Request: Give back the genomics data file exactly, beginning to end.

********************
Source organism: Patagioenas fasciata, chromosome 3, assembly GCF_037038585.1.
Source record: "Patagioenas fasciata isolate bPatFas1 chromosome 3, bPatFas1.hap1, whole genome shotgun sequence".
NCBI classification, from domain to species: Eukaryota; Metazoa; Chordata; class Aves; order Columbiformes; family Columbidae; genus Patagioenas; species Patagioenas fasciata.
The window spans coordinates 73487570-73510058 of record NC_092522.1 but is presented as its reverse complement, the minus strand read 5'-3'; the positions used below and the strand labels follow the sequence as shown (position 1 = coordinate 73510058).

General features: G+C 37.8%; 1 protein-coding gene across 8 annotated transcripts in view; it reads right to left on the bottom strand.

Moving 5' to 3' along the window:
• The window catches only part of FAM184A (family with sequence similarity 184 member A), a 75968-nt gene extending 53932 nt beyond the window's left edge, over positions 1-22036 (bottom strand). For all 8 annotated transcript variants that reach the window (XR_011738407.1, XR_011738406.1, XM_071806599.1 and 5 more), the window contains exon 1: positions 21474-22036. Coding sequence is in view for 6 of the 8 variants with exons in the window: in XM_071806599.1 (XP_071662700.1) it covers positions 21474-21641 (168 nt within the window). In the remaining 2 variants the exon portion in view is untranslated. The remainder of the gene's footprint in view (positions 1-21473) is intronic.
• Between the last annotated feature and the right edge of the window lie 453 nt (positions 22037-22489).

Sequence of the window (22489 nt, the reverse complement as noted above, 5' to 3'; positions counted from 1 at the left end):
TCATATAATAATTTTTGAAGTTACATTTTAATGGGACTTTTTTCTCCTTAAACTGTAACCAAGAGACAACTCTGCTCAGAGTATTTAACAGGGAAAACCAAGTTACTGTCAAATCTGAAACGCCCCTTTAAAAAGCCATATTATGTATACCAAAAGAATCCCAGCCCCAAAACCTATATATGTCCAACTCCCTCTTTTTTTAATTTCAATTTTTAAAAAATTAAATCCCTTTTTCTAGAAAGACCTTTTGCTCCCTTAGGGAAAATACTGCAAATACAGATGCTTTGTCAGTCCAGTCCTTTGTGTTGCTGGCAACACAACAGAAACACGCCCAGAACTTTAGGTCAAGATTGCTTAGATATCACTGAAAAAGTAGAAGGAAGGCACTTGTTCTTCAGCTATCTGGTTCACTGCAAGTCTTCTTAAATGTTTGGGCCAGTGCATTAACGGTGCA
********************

Source organism: Patagioenas fasciata, chromosome 3, assembly GCF_037038585.1.
Source record: "Patagioenas fasciata isolate bPatFas1 chromosome 3, bPatFas1.hap1, whole genome shotgun sequence".
NCBI classification, from domain to species: Eukaryota; Metazoa; Chordata; class Aves; order Columbiformes; family Columbidae; genus Patagioenas; species Patagioenas fasciata.
The window spans coordinates 73487570-73510058 of record NC_092522.1 but is presented as its reverse complement, the minus strand read 5'-3'; the positions used below and the strand labels follow the sequence as shown (position 1 = coordinate 73510058).

General features: G+C 37.8%; 1 protein-coding gene across 8 annotated transcripts in view; it reads right to left on the bottom strand.

Moving 5' to 3' along the window:
• The window catches only part of FAM184A (family with sequence similarity 184 member A), a 75968-nt gene extending 53932 nt beyond the window's left edge, over positions 1-22036 (bottom strand). For all 8 annotated transcript variants that reach the window (XR_011738407.1, XR_011738406.1, XM_071806599.1 and 5 more), the window contains exon 1: positions 21474-22036. Coding sequence is in view for 6 of the 8 variants with exons in the window: in XM_071806599.1 (XP_071662700.1) it covers positions 21474-21641 (168 nt within the window). In the remaining 2 variants the exon portion in view is untranslated. The remainder of the gene's footprint in view (positions 1-21473) is intronic.
• Between the last annotated feature and the right edge of the window lie 453 nt (positions 22037-22489).

Sequence of the window (22489 nt, the reverse complement as noted above, 5' to 3'; positions counted from 1 at the left end):
TCATATAATAATTTTTGAAGTTACATTTTAATGGGACTTTTTTCTCCTTAAACTGTAACCAAGAGACAACTCTGCTCAGAGTATTTAACAGGGAAAACCAAGTTACTGTCAAATCTGAAACGCCCCTTTAAAAAGCCATATTATGTATACCAAAAGAATCCCAGCCCCAAAACCTATATATGTCCAACTCCCTCTTTTTTTAATTTCAATTTTTAAAAAATTAAATCCCTTTTTCTAGAAAGACCTTTTGCTCCCTTAGGGAAAATACTGCAAATACAGATGCTTTGTCAGTCCAGTCCTTTGTGTTGCTGGCAACACAACAGAAACACGCCCAGAACTTTAGGTCAAGATTGCTTAGATATCACTGAAAAAGTAGAAGGAAGGCACTTGTTCTTCAGCTATCTGGTTCACTGCAAGTCTTCTTAAATGTTTGGGCCAGTGCATTAACGGTGCA